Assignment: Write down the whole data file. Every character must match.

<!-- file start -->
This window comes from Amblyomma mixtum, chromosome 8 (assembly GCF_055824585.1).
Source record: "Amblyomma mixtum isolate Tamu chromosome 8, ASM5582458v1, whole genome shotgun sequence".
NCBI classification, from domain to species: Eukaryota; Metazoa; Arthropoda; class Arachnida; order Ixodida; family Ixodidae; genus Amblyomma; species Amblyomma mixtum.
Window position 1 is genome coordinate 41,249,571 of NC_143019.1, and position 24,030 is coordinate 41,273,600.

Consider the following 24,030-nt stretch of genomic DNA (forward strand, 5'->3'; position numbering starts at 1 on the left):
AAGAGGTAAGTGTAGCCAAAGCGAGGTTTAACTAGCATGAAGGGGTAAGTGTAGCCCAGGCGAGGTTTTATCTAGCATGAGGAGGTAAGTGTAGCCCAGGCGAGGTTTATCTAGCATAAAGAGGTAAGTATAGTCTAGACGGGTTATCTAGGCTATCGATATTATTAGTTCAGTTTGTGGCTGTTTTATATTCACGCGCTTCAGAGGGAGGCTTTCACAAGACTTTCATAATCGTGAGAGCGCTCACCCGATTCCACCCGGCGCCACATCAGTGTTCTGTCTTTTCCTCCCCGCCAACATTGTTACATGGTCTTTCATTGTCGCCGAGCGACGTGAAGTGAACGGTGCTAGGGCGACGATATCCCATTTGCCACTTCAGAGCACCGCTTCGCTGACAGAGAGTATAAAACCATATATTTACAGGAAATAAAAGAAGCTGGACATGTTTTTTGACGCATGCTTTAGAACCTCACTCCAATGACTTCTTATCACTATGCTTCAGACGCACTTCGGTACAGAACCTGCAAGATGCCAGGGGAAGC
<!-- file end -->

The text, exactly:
This window comes from Amblyomma mixtum, chromosome 8 (assembly GCF_055824585.1).
Source record: "Amblyomma mixtum isolate Tamu chromosome 8, ASM5582458v1, whole genome shotgun sequence".
NCBI classification, from domain to species: Eukaryota; Metazoa; Arthropoda; class Arachnida; order Ixodida; family Ixodidae; genus Amblyomma; species Amblyomma mixtum.
Window position 1 is genome coordinate 41,249,571 of NC_143019.1, and position 24,030 is coordinate 41,273,600.

Consider the following 24,030-nt stretch of genomic DNA (forward strand, 5'->3'; position numbering starts at 1 on the left):
AAGAGGTAAGTGTAGCCAAAGCGAGGTTTAACTAGCATGAAGGGGTAAGTGTAGCCCAGGCGAGGTTTTATCTAGCATGAGGAGGTAAGTGTAGCCCAGGCGAGGTTTATCTAGCATAAAGAGGTAAGTATAGTCTAGACGGGTTATCTAGGCTATCGATATTATTAGTTCAGTTTGTGGCTGTTTTATATTCACGCGCTTCAGAGGGAGGCTTTCACAAGACTTTCATAATCGTGAGAGCGCTCACCCGATTCCACCCGGCGCCACATCAGTGTTCTGTCTTTTCCTCCCCGCCAACATTGTTACATGGTCTTTCATTGTCGCCGAGCGACGTGAAGTGAACGGTGCTAGGGCGACGATATCCCATTTGCCACTTCAGAGCACCGCTTCGCTGACAGAGAGTATAAAACCATATATTTACAGGAAATAAAAGAAGCTGGACATGTTTTTTGACGCATGCTTTAGAACCTCACTCCAATGACTTCTTATCACTATGCTTCAGACGCACTTCGGTACAGAACCTGCAAGATGCCAGGGGAAGC